In Chapter 6, Findlay explains that stars shine due to cosmic electric currents flowing through a star’s plasmasphere. Rather than nuclear fusion, stars are powered like an arc light. There are two big problems with this idea. One is that without nuclear fusion, the Sun would produce no neutrinos, but solar neutrinos have long been observed. The second is that plasma arc light doesn’t emit light in a continuous thermal spectrum, whereas the observed spectrum of the Sun is a thermal blackbody. Naturally, I pointed this out it my post, Testing the Electric Universe. And thus I sparked the fury of EU fans everywhere.
Their biggest complaint was that EU does not say fusion doesn’t occur. Which was evidence not only of my ignoble behavior, but also that scientists in general can’t be trusted. It doesn’t matter than Findlay clearly claims fusion doesn’t occur at all. Since other versions of EU say it might, I’m a lying liar. A couple of folks even tried to get me fired from my university position over this. To this day EU fans continue to demand I explain my unethical behavior, despite the fact that it’s been debated ad nauseam in the comments.
Of course the problem is that there isn’t just one EU model at this point, there are several conflicting versions of them. To my best current understanding, some EU models say fusion doesn’t occur at all, some EU supporters claim neutrinos don’t even exist, and some claim fusion occurs near stellar surfaces, but (as far as I know) all claim fusion does not occur in stellar cores. Again, to my understanding, if core fusion were shown to be valid, it would overturn the electric star claims of EU models, and thus most of EU in general.
If fusion occurred near a Sun’s surface, it would produce neutrinos, so the mere detection of solar neutrinos is consistent with both surface and core fusion models. However, we can do much more than detect solar neutrinos. We now have measurements of both the types (flavors) of neutrinos and their energy levels. We know the rate at which solar neutrinos are generated at various energy levels. What we find is that the energy of neutrinos follows a thermal distribution consistent with the thermal distribution we expect in the core (that is, produced by intense heat and pressure). Fusion produced by electromagnetic plasmas would have a different spectrum, which isn’t observed in solar neutrinos. We know this because we use particle accelerators (electromagnetic plasmas) to produce neutrinos in the lab. More recently we have finally detected neutrinos from the fundamental proton-proton collisions in the Sun’s core, which is consistent with core fusion.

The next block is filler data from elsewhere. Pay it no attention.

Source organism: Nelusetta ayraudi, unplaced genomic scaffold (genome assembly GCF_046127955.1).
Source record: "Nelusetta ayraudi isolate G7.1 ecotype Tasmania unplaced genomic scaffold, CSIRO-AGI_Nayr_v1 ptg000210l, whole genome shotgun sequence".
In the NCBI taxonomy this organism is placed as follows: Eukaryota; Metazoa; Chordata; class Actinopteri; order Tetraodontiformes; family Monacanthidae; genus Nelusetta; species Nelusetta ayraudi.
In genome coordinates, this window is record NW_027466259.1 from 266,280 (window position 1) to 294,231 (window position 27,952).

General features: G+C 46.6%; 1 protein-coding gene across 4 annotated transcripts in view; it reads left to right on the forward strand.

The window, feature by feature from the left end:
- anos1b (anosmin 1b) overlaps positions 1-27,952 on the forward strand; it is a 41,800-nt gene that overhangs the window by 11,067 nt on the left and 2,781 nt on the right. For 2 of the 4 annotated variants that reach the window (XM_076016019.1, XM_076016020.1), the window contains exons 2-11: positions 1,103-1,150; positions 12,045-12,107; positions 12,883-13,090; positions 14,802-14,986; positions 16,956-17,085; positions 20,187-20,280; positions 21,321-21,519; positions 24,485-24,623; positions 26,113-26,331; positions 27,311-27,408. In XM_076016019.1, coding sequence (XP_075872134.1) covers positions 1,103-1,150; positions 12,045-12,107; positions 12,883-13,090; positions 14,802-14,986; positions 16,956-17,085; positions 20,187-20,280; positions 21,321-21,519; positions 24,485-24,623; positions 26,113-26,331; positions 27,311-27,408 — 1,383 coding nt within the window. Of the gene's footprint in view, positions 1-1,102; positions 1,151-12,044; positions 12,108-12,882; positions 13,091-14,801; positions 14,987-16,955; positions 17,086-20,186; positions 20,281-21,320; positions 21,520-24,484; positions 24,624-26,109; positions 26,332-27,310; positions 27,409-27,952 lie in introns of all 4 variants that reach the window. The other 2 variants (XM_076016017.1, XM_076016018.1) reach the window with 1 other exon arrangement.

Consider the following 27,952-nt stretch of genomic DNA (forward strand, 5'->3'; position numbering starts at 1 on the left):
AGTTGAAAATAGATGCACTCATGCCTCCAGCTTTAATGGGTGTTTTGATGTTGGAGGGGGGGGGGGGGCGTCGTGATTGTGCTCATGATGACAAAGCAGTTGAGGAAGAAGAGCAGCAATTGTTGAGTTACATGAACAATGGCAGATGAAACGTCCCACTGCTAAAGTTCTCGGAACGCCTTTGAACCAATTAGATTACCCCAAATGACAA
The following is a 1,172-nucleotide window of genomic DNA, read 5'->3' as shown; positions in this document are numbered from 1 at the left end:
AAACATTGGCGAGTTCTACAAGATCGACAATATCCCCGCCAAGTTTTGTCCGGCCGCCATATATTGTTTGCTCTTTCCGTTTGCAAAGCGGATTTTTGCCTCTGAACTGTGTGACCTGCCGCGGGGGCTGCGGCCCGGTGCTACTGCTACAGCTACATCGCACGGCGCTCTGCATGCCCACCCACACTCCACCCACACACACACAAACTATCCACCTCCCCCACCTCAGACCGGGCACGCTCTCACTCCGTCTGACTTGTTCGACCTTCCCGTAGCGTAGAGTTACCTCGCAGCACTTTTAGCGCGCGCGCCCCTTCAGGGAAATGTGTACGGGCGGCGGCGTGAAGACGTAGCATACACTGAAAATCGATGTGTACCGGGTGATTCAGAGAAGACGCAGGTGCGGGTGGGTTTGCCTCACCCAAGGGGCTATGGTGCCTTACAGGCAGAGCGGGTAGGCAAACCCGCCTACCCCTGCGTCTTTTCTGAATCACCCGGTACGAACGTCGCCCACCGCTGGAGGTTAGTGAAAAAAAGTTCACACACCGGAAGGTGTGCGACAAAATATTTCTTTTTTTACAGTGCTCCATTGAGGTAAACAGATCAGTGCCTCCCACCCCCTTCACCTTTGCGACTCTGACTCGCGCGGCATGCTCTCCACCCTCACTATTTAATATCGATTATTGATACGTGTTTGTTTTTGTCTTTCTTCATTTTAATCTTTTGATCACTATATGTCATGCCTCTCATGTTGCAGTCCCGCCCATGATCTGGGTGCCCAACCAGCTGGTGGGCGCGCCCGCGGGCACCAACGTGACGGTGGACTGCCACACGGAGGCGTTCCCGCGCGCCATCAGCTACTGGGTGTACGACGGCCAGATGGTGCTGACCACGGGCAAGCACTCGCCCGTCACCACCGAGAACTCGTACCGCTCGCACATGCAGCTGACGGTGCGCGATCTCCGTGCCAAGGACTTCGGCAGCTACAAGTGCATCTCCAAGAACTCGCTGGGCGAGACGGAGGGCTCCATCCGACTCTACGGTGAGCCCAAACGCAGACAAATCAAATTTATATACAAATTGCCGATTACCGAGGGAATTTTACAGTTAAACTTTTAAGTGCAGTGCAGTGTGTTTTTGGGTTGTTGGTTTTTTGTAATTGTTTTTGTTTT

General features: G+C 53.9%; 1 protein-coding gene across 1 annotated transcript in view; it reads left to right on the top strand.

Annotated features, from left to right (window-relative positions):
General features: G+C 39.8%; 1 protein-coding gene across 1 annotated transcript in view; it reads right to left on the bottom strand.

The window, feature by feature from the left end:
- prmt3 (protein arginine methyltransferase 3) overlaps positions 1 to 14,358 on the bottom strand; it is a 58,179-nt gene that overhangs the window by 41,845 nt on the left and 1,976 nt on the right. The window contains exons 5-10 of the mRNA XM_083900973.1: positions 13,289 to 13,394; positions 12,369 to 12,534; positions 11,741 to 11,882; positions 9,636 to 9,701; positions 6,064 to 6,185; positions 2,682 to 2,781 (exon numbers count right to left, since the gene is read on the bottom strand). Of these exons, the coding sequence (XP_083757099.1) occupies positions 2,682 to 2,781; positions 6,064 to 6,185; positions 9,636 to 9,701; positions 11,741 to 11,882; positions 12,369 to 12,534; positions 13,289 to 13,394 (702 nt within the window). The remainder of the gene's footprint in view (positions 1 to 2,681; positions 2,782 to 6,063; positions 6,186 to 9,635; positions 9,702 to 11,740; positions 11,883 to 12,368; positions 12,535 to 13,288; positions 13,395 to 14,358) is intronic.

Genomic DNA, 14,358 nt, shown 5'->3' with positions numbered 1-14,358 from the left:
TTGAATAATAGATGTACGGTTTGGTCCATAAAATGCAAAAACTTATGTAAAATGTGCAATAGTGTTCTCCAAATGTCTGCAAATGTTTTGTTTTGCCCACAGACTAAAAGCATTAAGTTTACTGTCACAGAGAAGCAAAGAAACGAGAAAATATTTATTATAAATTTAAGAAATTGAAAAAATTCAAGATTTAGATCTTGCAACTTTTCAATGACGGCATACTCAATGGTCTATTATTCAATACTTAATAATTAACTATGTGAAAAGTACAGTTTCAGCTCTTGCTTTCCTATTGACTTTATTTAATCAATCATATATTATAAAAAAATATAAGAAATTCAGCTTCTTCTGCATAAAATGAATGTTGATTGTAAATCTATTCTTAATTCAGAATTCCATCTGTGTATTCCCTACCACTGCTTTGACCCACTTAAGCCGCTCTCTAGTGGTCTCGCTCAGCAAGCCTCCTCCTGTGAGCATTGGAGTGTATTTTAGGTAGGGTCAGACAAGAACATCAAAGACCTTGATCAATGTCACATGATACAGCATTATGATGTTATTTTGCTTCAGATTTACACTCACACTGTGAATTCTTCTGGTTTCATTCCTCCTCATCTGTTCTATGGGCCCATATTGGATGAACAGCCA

Even if EU’s surface fusion model could be tweaked to mimic core fusion, there were still be the issue of high energy gamma rays. Any fusion of light elements produces not only neutrinos, but high energy photons (gamma rays). We’ve observed the Sun with gamma ray telescopes, and found no steady stream of gamma rays coming from the Sun. We sometimes observe bursts gamma rays coming from very intense solar flares, but this is not consistent with the electric Sun claims. The lack of observed gamma rays is consistent with the core fusion model. Gamma rays are produced in the solar core via fusion, but the photons soon collide with other nuclei in the core, transferring energy to the nuclei to generate heat. Thus the Sun is thermally heated through these gamma rays, which lose most of their energy before escaping the Sun.
Since the Sun is heated internally through nuclear fusion, its surface emits light with a thermal spectrum distribution. This is known as blackbody radiation. We see this effect in lots of things from heated metal to stars. Objects that have (close to) a blackbody spectrum produce their light through internal heat rather than electron band gaps and such. This is why if you look at light from an incandescent light bulb you will see a smooth rainbow (thermal light), but if you look at a fluorescent light or LED light through a prism you will see specific colors (non-thermal light). If sunlight were produced by surface fusion in the low-density outer layer of the Sun, the light produced wouldn’t be a thermal blackbody. Now, you could argue for some unspecified process that takes the light produced by surface fusion and heats the (more dense) photosphere to produce a thermal spectrum. That would be consistent with the sunlight we observe, because regardless of how the photosphere is thermally heated (core or surface) the spectrum would be pretty much the same.
But there’s a problem with a surface-heated photosphere model. If the Sun is surface heated rather than core heated, the surface should be hotter than the interior. Some EU folks actually claim this. But we know from observations that the deeper layers of the photosphere are hotter than the surface layer. So surface heating can’t be right given standard physics. To get around this, some folks such as Pierre-Marie Robitaille now claim that the blackbody law isn’t valid, and that the surface of the Sun is some kind of liquid metal. It gets pretty strange beyond that point. Basically you have to start tossing out well-proven physics left and right just to cobble together a model that can match observation, when the core fusion model already matches observation extremely well and in multiple ways.
As I wrote in 2014, the Electric Universe model is contradicted by observational evidence. Neutrinos or no, EU is provably wrong. That fact hasn’t changed over the years, and isn’t likely to.
If you’re an EU fan reading this, it’s probably because you tried to argue about my 2014 post, and I sent you this link in reply. Congratulations on making it to the end. It’s been four years since I wrote that post, and I’ve grown tired of constantly being asked to rebut your just-so story.